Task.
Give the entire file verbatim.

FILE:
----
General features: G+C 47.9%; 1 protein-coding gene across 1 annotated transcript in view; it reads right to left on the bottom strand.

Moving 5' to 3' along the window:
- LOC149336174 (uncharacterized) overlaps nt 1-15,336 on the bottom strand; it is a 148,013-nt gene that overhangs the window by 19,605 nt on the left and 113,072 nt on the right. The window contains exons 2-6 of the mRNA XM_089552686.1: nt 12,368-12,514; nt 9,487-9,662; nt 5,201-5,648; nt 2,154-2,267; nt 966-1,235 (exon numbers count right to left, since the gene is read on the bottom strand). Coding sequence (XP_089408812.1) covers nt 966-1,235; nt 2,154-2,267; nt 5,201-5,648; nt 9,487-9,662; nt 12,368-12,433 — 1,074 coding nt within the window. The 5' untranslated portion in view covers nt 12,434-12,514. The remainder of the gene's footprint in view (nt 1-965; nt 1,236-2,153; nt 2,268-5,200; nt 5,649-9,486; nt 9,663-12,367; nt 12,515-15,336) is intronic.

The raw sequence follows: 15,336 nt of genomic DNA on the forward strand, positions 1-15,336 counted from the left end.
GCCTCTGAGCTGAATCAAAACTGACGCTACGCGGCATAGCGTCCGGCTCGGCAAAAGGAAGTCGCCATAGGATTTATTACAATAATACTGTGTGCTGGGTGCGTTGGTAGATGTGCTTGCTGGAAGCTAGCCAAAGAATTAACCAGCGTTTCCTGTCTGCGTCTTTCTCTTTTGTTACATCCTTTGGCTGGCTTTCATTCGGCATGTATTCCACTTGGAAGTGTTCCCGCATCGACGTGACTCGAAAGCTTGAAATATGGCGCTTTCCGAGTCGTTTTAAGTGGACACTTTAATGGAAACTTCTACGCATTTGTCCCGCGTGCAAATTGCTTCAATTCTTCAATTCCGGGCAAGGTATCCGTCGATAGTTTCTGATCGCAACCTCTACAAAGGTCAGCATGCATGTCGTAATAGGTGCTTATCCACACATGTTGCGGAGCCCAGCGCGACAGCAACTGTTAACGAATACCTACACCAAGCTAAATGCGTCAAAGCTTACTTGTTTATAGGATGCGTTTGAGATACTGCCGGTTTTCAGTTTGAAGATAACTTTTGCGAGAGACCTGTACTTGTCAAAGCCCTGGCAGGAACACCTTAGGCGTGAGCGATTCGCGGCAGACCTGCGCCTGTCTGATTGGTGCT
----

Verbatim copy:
General features: G+C 47.9%; 1 protein-coding gene across 1 annotated transcript in view; it reads right to left on the bottom strand.

Moving 5' to 3' along the window:
- LOC149336174 (uncharacterized) overlaps nt 1-15,336 on the bottom strand; it is a 148,013-nt gene that overhangs the window by 19,605 nt on the left and 113,072 nt on the right. The window contains exons 2-6 of the mRNA XM_089552686.1: nt 12,368-12,514; nt 9,487-9,662; nt 5,201-5,648; nt 2,154-2,267; nt 966-1,235 (exon numbers count right to left, since the gene is read on the bottom strand). Coding sequence (XP_089408812.1) covers nt 966-1,235; nt 2,154-2,267; nt 5,201-5,648; nt 9,487-9,662; nt 12,368-12,433 — 1,074 coding nt within the window. The 5' untranslated portion in view covers nt 12,434-12,514. The remainder of the gene's footprint in view (nt 1-965; nt 1,236-2,153; nt 2,268-5,200; nt 5,649-9,486; nt 9,663-12,367; nt 12,515-15,336) is intronic.

The raw sequence follows: 15,336 nt of genomic DNA on the forward strand, positions 1-15,336 counted from the left end.
GCCTCTGAGCTGAATCAAAACTGACGCTACGCGGCATAGCGTCCGGCTCGGCAAAAGGAAGTCGCCATAGGATTTATTACAATAATACTGTGTGCTGGGTGCGTTGGTAGATGTGCTTGCTGGAAGCTAGCCAAAGAATTAACCAGCGTTTCCTGTCTGCGTCTTTCTCTTTTGTTACATCCTTTGGCTGGCTTTCATTCGGCATGTATTCCACTTGGAAGTGTTCCCGCATCGACGTGACTCGAAAGCTTGAAATATGGCGCTTTCCGAGTCGTTTTAAGTGGACACTTTAATGGAAACTTCTACGCATTTGTCCCGCGTGCAAATTGCTTCAATTCTTCAATTCCGGGCAAGGTATCCGTCGATAGTTTCTGATCGCAACCTCTACAAAGGTCAGCATGCATGTCGTAATAGGTGCTTATCCACACATGTTGCGGAGCCCAGCGCGACAGCAACTGTTAACGAATACCTACACCAAGCTAAATGCGTCAAAGCTTACTTGTTTATAGGATGCGTTTGAGATACTGCCGGTTTTCAGTTTGAAGATAACTTTTGCGAGAGACCTGTACTTGTCAAAGCCCTGGCAGGAACACCTTAGGCGTGAGCGATTCGCGGCAGACCTGCGCCTGTCTGATTGGTGCT